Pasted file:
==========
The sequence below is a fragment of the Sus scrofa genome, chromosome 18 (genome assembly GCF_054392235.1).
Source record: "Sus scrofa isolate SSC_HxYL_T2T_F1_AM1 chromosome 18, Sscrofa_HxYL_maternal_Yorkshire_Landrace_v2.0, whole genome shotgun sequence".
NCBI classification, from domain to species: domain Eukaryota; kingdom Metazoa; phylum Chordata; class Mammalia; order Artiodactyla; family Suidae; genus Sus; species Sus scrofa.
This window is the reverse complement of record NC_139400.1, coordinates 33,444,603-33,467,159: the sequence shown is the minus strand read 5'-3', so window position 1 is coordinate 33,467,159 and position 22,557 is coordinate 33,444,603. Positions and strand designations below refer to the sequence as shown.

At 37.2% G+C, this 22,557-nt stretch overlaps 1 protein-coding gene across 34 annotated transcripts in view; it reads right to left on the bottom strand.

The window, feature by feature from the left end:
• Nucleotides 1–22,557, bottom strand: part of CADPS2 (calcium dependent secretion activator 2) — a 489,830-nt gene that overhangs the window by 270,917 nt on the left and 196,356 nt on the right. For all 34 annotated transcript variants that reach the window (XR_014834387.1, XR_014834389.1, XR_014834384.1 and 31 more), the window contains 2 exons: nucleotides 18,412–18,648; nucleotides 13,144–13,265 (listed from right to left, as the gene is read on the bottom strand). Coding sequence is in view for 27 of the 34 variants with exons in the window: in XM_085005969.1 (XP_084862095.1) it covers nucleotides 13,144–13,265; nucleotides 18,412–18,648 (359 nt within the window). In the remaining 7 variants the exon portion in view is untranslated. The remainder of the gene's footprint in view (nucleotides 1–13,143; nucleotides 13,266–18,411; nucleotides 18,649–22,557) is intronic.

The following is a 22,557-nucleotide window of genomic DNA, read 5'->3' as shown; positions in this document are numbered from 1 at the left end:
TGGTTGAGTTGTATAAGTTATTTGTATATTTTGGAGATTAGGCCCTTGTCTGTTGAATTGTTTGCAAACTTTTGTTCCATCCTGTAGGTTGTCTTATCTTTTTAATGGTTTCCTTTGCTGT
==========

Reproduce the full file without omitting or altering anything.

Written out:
The sequence below is a fragment of the Sus scrofa genome, chromosome 18 (genome assembly GCF_054392235.1).
Source record: "Sus scrofa isolate SSC_HxYL_T2T_F1_AM1 chromosome 18, Sscrofa_HxYL_maternal_Yorkshire_Landrace_v2.0, whole genome shotgun sequence".
NCBI classification, from domain to species: domain Eukaryota; kingdom Metazoa; phylum Chordata; class Mammalia; order Artiodactyla; family Suidae; genus Sus; species Sus scrofa.
This window is the reverse complement of record NC_139400.1, coordinates 33,444,603-33,467,159: the sequence shown is the minus strand read 5'-3', so window position 1 is coordinate 33,467,159 and position 22,557 is coordinate 33,444,603. Positions and strand designations below refer to the sequence as shown.

At 37.2% G+C, this 22,557-nt stretch overlaps 1 protein-coding gene across 34 annotated transcripts in view; it reads right to left on the bottom strand.

The window, feature by feature from the left end:
• Nucleotides 1–22,557, bottom strand: part of CADPS2 (calcium dependent secretion activator 2) — a 489,830-nt gene that overhangs the window by 270,917 nt on the left and 196,356 nt on the right. For all 34 annotated transcript variants that reach the window (XR_014834387.1, XR_014834389.1, XR_014834384.1 and 31 more), the window contains 2 exons: nucleotides 18,412–18,648; nucleotides 13,144–13,265 (listed from right to left, as the gene is read on the bottom strand). Coding sequence is in view for 27 of the 34 variants with exons in the window: in XM_085005969.1 (XP_084862095.1) it covers nucleotides 13,144–13,265; nucleotides 18,412–18,648 (359 nt within the window). In the remaining 7 variants the exon portion in view is untranslated. The remainder of the gene's footprint in view (nucleotides 1–13,143; nucleotides 13,266–18,411; nucleotides 18,649–22,557) is intronic.

The following is a 22,557-nucleotide window of genomic DNA, read 5'->3' as shown; positions in this document are numbered from 1 at the left end:
TGGTTGAGTTGTATAAGTTATTTGTATATTTTGGAGATTAGGCCCTTGTCTGTTGAATTGTTTGCAAACTTTTGTTCCATCCTGTAGGTTGTCTTATCTTTTTAATGGTTTCCTTTGCTGT